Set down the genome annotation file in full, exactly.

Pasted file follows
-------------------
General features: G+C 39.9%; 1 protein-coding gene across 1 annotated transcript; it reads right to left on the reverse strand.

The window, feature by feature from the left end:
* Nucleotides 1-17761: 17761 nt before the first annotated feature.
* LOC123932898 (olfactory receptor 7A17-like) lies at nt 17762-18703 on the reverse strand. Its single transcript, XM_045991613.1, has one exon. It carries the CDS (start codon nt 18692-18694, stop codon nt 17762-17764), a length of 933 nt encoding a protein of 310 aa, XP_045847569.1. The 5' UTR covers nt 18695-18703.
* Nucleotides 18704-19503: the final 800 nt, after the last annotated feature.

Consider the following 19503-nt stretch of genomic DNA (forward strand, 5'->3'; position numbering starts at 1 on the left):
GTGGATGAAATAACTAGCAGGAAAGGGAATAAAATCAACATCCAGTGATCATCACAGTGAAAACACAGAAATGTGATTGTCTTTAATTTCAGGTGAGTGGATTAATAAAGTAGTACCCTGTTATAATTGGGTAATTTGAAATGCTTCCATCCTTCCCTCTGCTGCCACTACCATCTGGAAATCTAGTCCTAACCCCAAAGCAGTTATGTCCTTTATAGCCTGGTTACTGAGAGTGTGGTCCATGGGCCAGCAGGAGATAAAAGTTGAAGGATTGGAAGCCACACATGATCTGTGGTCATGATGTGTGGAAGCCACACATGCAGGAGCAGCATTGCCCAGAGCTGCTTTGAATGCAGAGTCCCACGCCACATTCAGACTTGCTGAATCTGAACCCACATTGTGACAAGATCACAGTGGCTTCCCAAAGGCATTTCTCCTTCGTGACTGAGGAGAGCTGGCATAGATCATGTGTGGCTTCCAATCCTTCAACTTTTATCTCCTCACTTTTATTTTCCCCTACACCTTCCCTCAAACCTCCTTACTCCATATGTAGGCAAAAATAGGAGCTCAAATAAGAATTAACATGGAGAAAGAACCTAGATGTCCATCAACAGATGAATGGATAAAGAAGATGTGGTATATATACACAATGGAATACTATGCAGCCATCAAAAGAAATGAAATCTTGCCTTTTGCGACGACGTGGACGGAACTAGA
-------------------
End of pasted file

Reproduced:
General features: G+C 39.9%; 1 protein-coding gene across 1 annotated transcript; it reads right to left on the reverse strand.

The window, feature by feature from the left end:
* Nucleotides 1-17761: 17761 nt before the first annotated feature.
* LOC123932898 (olfactory receptor 7A17-like) lies at nt 17762-18703 on the reverse strand. Its single transcript, XM_045991613.1, has one exon. It carries the CDS (start codon nt 18692-18694, stop codon nt 17762-17764), a length of 933 nt encoding a protein of 310 aa, XP_045847569.1. The 5' UTR covers nt 18695-18703.
* Nucleotides 18704-19503: the final 800 nt, after the last annotated feature.

Consider the following 19503-nt stretch of genomic DNA (forward strand, 5'->3'; position numbering starts at 1 on the left):
GTGGATGAAATAACTAGCAGGAAAGGGAATAAAATCAACATCCAGTGATCATCACAGTGAAAACACAGAAATGTGATTGTCTTTAATTTCAGGTGAGTGGATTAATAAAGTAGTACCCTGTTATAATTGGGTAATTTGAAATGCTTCCATCCTTCCCTCTGCTGCCACTACCATCTGGAAATCTAGTCCTAACCCCAAAGCAGTTATGTCCTTTATAGCCTGGTTACTGAGAGTGTGGTCCATGGGCCAGCAGGAGATAAAAGTTGAAGGATTGGAAGCCACACATGATCTGTGGTCATGATGTGTGGAAGCCACACATGCAGGAGCAGCATTGCCCAGAGCTGCTTTGAATGCAGAGTCCCACGCCACATTCAGACTTGCTGAATCTGAACCCACATTGTGACAAGATCACAGTGGCTTCCCAAAGGCATTTCTCCTTCGTGACTGAGGAGAGCTGGCATAGATCATGTGTGGCTTCCAATCCTTCAACTTTTATCTCCTCACTTTTATTTTCCCCTACACCTTCCCTCAAACCTCCTTACTCCATATGTAGGCAAAAATAGGAGCTCAAATAAGAATTAACATGGAGAAAGAACCTAGATGTCCATCAACAGATGAATGGATAAAGAAGATGTGGTATATATACACAATGGAATACTATGCAGCCATCAAAAGAAATGAAATCTTGCCTTTTGCGACGACGTGGACGGAACTAGA